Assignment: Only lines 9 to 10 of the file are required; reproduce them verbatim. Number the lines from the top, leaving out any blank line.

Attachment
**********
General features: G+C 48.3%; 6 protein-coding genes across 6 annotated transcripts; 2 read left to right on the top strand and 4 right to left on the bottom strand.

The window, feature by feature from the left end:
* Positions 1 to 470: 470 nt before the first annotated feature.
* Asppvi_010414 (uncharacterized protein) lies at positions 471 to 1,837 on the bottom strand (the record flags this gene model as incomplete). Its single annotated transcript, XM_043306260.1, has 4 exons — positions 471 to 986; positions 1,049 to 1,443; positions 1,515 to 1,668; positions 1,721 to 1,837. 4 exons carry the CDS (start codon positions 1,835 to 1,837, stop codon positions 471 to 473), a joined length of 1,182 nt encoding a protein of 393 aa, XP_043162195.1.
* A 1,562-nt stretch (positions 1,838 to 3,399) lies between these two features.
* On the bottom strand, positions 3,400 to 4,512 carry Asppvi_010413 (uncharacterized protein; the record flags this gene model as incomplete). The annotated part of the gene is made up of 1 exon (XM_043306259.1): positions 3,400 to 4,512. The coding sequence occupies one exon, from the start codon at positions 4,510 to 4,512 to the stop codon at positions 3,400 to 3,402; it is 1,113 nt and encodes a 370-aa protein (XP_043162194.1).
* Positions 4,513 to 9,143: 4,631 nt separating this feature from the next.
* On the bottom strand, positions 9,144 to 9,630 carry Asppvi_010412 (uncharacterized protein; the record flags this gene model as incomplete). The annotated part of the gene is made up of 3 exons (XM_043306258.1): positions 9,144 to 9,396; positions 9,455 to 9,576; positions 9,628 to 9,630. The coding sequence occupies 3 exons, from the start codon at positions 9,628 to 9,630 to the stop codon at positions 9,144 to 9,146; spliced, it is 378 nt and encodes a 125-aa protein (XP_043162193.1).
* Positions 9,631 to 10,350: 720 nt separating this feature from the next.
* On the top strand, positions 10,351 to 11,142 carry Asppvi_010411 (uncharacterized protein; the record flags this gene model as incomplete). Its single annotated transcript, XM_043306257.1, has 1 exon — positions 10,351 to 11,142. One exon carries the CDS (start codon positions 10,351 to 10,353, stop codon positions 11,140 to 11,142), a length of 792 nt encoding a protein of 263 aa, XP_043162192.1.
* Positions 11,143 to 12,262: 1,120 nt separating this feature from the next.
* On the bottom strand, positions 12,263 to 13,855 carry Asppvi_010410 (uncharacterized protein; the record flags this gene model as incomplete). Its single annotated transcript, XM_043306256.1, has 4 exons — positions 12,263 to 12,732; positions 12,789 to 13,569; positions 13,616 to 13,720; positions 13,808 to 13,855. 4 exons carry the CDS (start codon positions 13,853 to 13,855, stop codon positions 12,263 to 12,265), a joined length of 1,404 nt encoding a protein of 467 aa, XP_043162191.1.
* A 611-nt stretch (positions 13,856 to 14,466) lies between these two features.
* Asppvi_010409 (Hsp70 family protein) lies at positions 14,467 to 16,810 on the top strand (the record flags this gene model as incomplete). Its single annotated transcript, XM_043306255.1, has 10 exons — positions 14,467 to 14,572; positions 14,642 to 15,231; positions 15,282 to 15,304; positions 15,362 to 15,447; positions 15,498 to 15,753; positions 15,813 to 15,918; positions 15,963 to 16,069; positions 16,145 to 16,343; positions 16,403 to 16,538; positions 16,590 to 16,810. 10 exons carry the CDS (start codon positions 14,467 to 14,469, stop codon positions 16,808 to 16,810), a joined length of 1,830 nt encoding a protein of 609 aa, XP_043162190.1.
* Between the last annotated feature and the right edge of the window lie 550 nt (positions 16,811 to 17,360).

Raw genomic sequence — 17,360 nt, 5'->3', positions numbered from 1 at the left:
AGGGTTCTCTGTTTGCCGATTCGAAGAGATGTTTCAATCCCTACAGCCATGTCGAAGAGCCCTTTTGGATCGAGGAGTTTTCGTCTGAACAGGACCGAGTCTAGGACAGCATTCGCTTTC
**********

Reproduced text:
* Positions 9,631 to 10,350: 720 nt separating this feature from the next.
* On the top strand, positions 10,351 to 11,142 carry Asppvi_010411 (uncharacterized protein; the record flags this gene model as incomplete). Its single annotated transcript, XM_043306257.1, has 1 exon — positions 10,351 to 11,142. One exon carries the CDS (start codon positions 10,351 to 10,353, stop codon positions 11,140 to 11,142), a length of 792 nt encoding a protein of 263 aa, XP_043162192.1.